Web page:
2012 Annual Dinner Lecture Report

The Global Migrations of Ornamental Plants

Plants migrate across the globe by hitching rides on exported building materials, riding as seeds in the entrails of animals, stowing away in the luggage of plant-loving travelers, or simply floating on wind that sweeps across continents. Author-neurologist Judith M. Taylor not only traced the migratory movements of numerous plants but also introduced botany’s earliest explorers, collectors, and researchers at the Institute’s 2012 annual dinner on November 9.

After noticing that geraniums, begonias, and petunias abound in gardens worldwide, Taylor wondered how that had happened. She decided to examine a standard horticulture encyclopedia with 15,000 entries. “I turned it into a database,” Taylor said, “listing the name of the plant and where it came from. Leaving aside hybrids, the encyclopedia contained about 6,000 species of plants.” The beauty of this approach was that it covered plants likely to be grown in ordinary people’s gardens.

The database showed that “a majority of plants grown in this country are of foreign or exotic extraction,” says Taylor. “It’s an application of statistics not widely used in horticulture.” About 29% of plants come from Asia; 18% from Europe; 17% from North America; 11% from Africa; 9% from South America; 5% from Mexico; and 4% from Australia. The crossover seemed to have been complete by the 1870s, according to Taylor’s maps and statistics. Many plants originated in unexpected locations: roses in China, for example, spreading to Turkey and Iran and eventually, to Italy, where three towns specialized in growing them. The wallflower is associated with England but originated in  France. Taylor traced the wallflower to building materials exported from Normandy to Dover, where imported stones were used to build fortresses and castles. “Everybody thinks the tulip is Dutch, but many originated in Russia and the Crimea,” says Taylor. “Greece, Turkey, and the Greek islands were primary sources.” Gradually, tulips spread westward and flourished in Holland because of the flat land, excellent soil, and climate.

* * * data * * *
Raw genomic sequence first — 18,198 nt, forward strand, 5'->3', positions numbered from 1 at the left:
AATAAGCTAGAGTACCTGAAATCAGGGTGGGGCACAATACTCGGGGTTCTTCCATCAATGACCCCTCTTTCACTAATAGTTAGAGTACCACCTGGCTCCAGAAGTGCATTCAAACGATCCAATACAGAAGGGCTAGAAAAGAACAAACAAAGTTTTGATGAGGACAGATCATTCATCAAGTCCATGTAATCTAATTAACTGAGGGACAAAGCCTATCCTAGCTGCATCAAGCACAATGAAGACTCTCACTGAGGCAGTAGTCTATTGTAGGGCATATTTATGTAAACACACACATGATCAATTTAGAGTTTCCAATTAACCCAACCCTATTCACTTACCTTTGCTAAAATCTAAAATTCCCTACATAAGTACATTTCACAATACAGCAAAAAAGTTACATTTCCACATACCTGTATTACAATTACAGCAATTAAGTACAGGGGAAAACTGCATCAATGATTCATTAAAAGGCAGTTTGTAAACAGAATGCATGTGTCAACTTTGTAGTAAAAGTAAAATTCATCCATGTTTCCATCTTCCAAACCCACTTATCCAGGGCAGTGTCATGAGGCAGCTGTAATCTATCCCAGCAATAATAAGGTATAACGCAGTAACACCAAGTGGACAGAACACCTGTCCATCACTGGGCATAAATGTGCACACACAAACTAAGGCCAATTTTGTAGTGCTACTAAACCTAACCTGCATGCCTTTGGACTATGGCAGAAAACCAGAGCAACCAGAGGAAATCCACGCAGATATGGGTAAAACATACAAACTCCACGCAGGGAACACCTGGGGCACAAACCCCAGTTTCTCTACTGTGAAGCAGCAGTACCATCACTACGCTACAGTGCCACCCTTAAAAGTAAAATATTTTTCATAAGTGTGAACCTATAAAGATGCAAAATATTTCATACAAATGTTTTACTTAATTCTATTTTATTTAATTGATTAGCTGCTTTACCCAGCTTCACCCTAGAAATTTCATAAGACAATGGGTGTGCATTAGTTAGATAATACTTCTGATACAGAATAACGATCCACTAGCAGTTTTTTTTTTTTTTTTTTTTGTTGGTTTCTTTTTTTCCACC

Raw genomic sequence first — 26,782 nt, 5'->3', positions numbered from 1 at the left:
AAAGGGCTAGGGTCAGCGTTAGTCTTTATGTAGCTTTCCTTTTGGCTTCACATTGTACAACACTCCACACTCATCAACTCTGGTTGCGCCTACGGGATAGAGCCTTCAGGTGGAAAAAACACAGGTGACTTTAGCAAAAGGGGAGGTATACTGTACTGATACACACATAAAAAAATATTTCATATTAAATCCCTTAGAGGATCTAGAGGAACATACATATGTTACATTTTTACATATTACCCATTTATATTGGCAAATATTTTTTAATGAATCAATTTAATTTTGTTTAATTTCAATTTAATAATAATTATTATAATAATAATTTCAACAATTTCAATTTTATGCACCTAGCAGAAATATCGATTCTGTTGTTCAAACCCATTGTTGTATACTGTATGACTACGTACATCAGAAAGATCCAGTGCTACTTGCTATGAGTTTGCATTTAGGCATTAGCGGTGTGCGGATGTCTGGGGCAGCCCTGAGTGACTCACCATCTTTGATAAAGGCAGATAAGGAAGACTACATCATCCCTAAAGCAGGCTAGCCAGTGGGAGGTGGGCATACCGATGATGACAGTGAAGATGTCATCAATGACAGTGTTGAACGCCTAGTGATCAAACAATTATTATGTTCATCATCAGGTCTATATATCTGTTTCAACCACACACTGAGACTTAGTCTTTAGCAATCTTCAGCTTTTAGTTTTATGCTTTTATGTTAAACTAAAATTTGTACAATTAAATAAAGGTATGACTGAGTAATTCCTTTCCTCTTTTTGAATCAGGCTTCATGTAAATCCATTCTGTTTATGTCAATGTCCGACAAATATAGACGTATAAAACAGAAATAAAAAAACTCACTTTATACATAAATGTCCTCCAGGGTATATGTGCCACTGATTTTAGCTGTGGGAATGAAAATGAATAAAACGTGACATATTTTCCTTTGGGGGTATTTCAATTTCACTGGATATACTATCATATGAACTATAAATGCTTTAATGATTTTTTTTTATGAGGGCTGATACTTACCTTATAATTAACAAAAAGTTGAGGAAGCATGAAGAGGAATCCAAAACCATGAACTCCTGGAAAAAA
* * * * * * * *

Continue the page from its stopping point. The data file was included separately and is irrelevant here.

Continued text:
Early plant collectors were explorers, adventurers, and couriers for governments and businesses. William Dampier (1651-1715) was a scholarly Englishman of high birth. He became a maritime explorer and started plundering ships on the high seas, eventually earning the sobriquet “the pirate with the exquisite mind.” In 1699, Dampier sailed down the west coast of Australia, where he was the first European to go ashore. He took the Dampiera, the Wildampia, and a gorgeous red Sturt’s pea back to England, where the actual specimens are still in existence, in the botanical museum at Oxford. He became so respected that his portrait hangs in the National Portrait Gallery in London.